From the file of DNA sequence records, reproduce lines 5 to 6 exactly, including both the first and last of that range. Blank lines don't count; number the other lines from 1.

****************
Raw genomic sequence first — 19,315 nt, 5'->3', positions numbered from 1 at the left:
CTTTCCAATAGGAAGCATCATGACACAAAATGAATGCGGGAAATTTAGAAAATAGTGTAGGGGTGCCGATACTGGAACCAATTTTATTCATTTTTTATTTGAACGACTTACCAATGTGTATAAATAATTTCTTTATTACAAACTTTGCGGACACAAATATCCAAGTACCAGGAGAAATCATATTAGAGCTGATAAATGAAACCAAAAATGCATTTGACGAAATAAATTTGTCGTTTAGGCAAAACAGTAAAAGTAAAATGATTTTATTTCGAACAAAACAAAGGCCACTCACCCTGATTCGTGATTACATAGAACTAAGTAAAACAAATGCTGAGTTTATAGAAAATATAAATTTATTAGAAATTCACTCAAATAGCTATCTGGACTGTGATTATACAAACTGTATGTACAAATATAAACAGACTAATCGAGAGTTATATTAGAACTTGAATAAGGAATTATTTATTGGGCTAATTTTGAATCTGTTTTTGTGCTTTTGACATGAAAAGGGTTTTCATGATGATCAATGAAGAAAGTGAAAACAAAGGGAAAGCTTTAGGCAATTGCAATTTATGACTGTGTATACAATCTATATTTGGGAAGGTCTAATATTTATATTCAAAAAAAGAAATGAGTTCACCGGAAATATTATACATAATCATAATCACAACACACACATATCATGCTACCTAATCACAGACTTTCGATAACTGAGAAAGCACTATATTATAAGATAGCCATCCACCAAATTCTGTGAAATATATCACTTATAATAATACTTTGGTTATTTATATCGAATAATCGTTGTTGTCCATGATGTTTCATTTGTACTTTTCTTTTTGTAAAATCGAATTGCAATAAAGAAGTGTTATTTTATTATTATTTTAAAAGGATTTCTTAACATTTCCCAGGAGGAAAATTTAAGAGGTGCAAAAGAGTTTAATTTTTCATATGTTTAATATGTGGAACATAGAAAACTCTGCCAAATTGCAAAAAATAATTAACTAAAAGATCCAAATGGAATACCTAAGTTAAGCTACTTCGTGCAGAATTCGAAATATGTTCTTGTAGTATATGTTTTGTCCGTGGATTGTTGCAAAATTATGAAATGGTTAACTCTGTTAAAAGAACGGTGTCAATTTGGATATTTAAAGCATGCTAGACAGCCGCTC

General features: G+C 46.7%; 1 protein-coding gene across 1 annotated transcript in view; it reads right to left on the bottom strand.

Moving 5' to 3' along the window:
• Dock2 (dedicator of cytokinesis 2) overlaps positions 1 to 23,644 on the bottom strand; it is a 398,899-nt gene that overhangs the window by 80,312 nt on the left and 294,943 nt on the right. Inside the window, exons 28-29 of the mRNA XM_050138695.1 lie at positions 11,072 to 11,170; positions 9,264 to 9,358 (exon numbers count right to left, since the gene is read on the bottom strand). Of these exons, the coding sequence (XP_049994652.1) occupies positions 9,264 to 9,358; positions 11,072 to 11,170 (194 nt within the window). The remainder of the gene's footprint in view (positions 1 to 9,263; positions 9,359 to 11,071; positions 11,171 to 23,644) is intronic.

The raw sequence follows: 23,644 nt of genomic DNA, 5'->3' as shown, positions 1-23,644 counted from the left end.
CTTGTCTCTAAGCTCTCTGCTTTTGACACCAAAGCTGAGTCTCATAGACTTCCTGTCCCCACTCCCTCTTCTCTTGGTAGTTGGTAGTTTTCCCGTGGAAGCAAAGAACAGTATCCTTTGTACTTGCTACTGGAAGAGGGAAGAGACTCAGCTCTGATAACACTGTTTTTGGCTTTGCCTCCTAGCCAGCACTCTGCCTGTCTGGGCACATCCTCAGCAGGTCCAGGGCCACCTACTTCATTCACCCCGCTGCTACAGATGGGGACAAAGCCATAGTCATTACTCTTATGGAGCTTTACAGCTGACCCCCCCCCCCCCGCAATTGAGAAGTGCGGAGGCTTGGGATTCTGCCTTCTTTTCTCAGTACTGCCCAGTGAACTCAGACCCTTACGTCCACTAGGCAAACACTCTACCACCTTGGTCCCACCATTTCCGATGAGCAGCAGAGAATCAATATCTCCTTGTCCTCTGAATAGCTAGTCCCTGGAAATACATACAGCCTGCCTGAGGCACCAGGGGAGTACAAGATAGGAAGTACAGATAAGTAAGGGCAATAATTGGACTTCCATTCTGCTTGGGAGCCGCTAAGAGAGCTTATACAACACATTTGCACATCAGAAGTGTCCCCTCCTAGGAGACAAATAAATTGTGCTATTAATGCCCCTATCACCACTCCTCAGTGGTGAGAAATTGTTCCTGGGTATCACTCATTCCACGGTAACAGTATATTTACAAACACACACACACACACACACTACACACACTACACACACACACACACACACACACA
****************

• Dock2 (dedicator of cytokinesis 2) overlaps positions 1 to 23,644 on the bottom strand; it is a 398,899-nt gene that overhangs the window by 80,312 nt on the left and 294,943 nt on the right. Inside the window, exons 28-29 of the mRNA XM_050138695.1 lie at positions 11,072 to 11,170; positions 9,264 to 9,358 (exon numbers count right to left, since the gene is read on the bottom strand). Of these exons, the coding sequence (XP_049994652.1) occupies positions 9,264 to 9,358; positions 11,072 to 11,170 (194 nt within the window). The remainder of the gene's footprint in view (positions 1 to 9,263; positions 9,359 to 11,071; positions 11,171 to 23,644) is intronic.

The raw sequence follows: 23,644 nt of genomic DNA, 5'->3' as shown, positions 1-23,644 counted from the left end.